The unexpected onslaught of snow that recently struck Britain has left many people questioning the realities of global warming. To answer growing concerns, The Guardian chose to dig deeper and unravel the mystery of the ‘Beast from the East’. As stated by their in-house environmental expert, “Due to England’s recent snowfall, the biggest concern is that it might indicate a weakening or collapse of the polar vortex. As the polar vortex is one of the world’s climate regulators. Any weakening would accelerate ice melt and add to instability and uncertainty.”
Accentuating fears of global warming, many global scientists have unleashed their informed perspective. In the same article, a leading climatologist explains that “as we rapidly warm the Arctic, we can expect that future years will bring us even more examples of unprecedented weather.” So this could just be one of many chaotic future weather events to impact the UK.
For aspiring environmental practitioners, it’s becoming increasingly evident that the time to act is now. The uprising of detrimental snowstorms and icecap melts means natural science and climate leadership courses are in popular demand. That’s why UK universities are nurturing the connection between education and the environment. By providing students with the tools and techniques needed to take on environmental conservation and preservation, there’s a higher chance that we can help reduce the destruction of our world.
Recent years have seen a rise in eco-friendly initiatives; for instance, the speculation over banning plastic straws currently sweeping the UK. As Huffington Post reports, “We’ve got a huge plastic straw problem and its wreaking havoc on our planet. It is estimated that the UK uses 8.5 billion straws a year and they are also one of the top 10 items found in beach clean-ups.” In line with this revelation, recyclable paper and bamboo straws could replace plastic.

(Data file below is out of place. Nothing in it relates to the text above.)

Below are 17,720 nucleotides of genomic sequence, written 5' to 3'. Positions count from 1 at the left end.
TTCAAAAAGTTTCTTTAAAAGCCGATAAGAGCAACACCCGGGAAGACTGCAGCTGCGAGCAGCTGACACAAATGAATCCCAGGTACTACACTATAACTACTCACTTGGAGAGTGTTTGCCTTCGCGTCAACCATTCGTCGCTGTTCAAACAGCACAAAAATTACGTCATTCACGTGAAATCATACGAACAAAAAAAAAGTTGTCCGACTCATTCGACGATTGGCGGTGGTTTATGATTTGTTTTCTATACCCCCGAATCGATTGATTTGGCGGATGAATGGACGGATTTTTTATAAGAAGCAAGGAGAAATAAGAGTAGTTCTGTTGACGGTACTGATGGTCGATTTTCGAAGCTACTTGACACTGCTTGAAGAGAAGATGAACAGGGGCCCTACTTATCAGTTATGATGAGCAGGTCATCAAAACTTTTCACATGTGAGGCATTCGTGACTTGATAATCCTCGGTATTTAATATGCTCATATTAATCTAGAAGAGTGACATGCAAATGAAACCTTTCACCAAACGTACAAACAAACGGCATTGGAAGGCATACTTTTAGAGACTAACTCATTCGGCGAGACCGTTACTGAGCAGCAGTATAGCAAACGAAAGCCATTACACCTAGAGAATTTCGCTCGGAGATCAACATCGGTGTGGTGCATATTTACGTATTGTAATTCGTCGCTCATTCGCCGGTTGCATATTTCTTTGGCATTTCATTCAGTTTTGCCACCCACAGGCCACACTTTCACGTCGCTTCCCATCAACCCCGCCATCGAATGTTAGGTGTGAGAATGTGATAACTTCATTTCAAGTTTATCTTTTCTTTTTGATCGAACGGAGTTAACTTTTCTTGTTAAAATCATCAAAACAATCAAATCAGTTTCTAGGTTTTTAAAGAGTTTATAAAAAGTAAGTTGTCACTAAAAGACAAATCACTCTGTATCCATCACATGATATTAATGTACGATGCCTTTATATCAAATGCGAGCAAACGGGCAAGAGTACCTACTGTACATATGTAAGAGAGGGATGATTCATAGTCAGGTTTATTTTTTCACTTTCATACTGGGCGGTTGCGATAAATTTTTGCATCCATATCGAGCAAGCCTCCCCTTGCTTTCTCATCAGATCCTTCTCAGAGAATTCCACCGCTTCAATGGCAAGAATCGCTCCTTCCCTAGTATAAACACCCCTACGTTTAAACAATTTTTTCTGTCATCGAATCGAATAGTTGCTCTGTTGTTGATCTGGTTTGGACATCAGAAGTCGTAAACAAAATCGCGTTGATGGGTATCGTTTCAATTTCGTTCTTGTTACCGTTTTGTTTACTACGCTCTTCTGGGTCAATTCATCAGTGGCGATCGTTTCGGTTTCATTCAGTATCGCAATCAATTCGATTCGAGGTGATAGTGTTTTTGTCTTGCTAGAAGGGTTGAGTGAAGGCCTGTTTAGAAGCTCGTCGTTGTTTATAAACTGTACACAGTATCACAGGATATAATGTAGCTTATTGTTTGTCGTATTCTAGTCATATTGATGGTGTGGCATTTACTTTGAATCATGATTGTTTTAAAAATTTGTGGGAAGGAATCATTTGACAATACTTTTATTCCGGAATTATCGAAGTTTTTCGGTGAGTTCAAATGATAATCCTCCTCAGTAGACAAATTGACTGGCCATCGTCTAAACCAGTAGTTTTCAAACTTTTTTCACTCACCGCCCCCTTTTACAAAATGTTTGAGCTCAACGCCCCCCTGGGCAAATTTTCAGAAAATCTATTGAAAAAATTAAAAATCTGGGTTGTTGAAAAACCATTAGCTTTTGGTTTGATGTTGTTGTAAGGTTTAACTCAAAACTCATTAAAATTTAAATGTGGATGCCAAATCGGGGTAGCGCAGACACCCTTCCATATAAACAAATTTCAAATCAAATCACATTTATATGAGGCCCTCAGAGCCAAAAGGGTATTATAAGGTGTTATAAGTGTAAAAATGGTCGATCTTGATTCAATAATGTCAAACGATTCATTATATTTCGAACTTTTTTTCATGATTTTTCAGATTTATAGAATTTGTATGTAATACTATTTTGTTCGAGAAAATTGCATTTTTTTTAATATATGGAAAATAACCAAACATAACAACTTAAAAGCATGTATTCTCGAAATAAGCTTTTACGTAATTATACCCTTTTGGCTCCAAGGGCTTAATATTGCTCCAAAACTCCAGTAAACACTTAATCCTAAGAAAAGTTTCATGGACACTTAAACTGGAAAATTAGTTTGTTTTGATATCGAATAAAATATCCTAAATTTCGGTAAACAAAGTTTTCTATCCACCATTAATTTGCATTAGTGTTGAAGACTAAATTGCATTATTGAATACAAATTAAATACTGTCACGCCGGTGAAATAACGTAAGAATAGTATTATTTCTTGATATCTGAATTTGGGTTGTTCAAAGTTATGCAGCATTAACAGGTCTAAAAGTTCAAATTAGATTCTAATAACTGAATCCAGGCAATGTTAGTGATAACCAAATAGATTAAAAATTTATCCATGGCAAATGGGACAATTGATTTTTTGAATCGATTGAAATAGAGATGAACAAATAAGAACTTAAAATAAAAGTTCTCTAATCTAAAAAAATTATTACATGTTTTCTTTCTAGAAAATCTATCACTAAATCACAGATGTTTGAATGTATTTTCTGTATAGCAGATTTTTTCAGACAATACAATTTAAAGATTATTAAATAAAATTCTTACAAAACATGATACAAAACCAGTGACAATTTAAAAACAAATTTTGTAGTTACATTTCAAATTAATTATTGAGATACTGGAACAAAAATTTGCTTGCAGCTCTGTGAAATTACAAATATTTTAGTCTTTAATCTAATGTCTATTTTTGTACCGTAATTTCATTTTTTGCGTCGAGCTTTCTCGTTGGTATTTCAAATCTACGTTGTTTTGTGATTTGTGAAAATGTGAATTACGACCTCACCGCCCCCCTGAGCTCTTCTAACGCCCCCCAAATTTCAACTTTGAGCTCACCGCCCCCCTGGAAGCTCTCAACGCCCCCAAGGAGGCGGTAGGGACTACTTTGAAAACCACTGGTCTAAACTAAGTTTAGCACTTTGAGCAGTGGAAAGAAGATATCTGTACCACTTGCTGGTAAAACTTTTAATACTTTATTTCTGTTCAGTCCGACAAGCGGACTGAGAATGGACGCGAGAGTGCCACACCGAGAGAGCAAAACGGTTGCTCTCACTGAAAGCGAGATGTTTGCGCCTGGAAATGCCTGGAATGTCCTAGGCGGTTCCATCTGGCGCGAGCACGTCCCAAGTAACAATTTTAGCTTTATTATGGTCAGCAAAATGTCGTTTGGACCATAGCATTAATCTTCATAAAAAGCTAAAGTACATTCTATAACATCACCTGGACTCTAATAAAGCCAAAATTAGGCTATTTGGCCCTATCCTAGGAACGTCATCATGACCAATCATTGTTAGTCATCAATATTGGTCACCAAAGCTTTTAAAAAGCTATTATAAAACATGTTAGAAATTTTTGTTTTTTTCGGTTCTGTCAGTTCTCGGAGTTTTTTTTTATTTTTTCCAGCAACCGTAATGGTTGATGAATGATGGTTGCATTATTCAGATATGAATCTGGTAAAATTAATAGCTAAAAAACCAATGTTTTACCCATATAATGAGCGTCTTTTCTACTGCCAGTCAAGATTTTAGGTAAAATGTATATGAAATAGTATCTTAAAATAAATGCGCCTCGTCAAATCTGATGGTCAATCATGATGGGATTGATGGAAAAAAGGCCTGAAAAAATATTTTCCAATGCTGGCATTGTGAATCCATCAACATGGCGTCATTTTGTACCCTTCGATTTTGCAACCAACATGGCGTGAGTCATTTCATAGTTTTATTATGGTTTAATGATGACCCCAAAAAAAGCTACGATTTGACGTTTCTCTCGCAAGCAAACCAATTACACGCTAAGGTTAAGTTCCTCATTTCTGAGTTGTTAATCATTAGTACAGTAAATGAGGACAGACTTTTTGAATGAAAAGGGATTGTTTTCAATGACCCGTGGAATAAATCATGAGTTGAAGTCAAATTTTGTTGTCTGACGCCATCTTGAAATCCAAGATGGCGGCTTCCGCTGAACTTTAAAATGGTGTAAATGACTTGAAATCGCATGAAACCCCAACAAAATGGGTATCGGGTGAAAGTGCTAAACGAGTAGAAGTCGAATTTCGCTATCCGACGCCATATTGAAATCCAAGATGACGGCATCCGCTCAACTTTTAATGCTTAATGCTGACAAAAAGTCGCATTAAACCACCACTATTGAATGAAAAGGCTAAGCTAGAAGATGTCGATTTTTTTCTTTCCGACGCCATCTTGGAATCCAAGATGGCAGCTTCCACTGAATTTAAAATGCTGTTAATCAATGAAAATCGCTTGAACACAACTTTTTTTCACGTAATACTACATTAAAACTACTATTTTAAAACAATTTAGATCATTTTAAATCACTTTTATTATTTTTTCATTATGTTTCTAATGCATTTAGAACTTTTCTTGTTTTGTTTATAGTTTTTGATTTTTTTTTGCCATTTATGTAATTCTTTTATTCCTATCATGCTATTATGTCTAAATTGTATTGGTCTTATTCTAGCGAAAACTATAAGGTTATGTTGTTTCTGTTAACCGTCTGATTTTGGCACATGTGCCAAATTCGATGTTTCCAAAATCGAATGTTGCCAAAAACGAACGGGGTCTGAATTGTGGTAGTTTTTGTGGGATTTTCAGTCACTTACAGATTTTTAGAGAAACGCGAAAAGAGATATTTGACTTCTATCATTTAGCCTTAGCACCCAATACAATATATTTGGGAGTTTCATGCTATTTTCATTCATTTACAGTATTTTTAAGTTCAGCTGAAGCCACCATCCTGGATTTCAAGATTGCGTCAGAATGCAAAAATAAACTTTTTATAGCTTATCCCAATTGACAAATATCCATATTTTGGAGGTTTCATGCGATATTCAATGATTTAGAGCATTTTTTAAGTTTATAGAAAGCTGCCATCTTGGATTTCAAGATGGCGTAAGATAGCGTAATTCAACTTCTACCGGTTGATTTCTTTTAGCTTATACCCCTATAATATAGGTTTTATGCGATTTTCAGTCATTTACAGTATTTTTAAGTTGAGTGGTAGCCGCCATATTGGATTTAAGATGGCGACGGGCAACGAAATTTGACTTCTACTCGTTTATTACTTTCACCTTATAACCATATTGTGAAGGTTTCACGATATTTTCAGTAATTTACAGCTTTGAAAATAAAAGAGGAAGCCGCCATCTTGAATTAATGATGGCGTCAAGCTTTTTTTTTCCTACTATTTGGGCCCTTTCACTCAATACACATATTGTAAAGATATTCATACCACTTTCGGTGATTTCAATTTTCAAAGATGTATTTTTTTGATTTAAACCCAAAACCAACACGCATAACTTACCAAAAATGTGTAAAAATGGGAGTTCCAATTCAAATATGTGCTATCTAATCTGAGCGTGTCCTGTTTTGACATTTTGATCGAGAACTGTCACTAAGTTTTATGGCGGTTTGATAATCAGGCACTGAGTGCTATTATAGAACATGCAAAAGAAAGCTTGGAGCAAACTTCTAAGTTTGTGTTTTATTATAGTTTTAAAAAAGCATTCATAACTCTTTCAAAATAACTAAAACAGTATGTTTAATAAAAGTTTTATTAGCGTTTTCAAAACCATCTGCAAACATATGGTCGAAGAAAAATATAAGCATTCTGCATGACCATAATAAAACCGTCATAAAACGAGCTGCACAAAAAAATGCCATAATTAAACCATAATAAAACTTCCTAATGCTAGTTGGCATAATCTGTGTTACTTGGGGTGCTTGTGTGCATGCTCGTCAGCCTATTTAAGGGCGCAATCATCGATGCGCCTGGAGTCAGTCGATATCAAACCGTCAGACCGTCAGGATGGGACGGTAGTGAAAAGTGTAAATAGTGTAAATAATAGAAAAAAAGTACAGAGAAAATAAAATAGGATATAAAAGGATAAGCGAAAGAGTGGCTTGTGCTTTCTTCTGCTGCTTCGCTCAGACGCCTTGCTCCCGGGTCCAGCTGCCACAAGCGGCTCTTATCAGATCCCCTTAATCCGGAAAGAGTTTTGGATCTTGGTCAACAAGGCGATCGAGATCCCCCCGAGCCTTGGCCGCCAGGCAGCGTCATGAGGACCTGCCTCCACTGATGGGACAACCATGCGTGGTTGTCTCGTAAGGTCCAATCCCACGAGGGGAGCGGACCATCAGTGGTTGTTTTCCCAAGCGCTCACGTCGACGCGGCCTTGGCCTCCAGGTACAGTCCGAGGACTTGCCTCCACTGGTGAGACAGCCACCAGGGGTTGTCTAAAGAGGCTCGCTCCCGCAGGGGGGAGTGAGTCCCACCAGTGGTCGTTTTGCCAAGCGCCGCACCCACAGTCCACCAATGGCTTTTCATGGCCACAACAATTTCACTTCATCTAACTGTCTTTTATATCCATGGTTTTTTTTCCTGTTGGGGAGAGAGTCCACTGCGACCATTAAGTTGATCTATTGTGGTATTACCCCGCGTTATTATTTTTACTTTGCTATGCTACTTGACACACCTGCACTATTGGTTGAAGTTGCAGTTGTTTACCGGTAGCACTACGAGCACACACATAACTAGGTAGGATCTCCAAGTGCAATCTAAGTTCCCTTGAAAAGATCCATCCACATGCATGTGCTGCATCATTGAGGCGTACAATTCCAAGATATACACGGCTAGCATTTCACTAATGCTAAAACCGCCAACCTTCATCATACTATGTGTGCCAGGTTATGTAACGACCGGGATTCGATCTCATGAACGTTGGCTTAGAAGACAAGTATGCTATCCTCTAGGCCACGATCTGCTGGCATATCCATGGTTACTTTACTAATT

The paper straw plan is just one of the thousands of recycling schemes that have come to light, and yet, this project demonstrates that ideas are being formulated while plans are transformed into lasting action. After all, without qualified environmental graduates and confident climatologists producing revolutionary ideas, how will humanity sustain itself for the years to come?
Here are 5 UK universities that are facing up to the world’s sustainability issues…
Known for its outstanding eco-initiatives and global research efforts, Leeds has now been ranked as 43rd in the world for Environmental Sciences and 20th in the world for Geography. Following in the institution’s footsteps, the Faculty of Environment has also achieved excellent student satisfaction rates thanks to its research-led undergraduate and postgraduate degrees.
To meet the demand for the zero-carbon city trend that’s taken the nation by storm, the Faculty has launched its MSc Sustainable Cities programme. Through an innovative and steady syllabus, the course provides the next generation of environmental entrepreneurs with key knowledge of urban ecosystems and effective mobility methods.
For students to enhance their expertise, there’s the option to pursue a free field trip to the Centre for Alternative Technologies in Wales and engage with the Sustainability Research Institute (SRI). Additionally, students can acquire knowledge from the faculty’s unique industry connections, which include names like the C40 global network and the Oasis School of Human Relations. With so many exclusive resources at your disposal, you’ll help build a sustainable future at the University of Leeds.
By taking charge and driving its research centres towards the goal of global change, the School of Earth and Environmental Sciences at Manchester has earned great respect for its dedication to preserving the planet.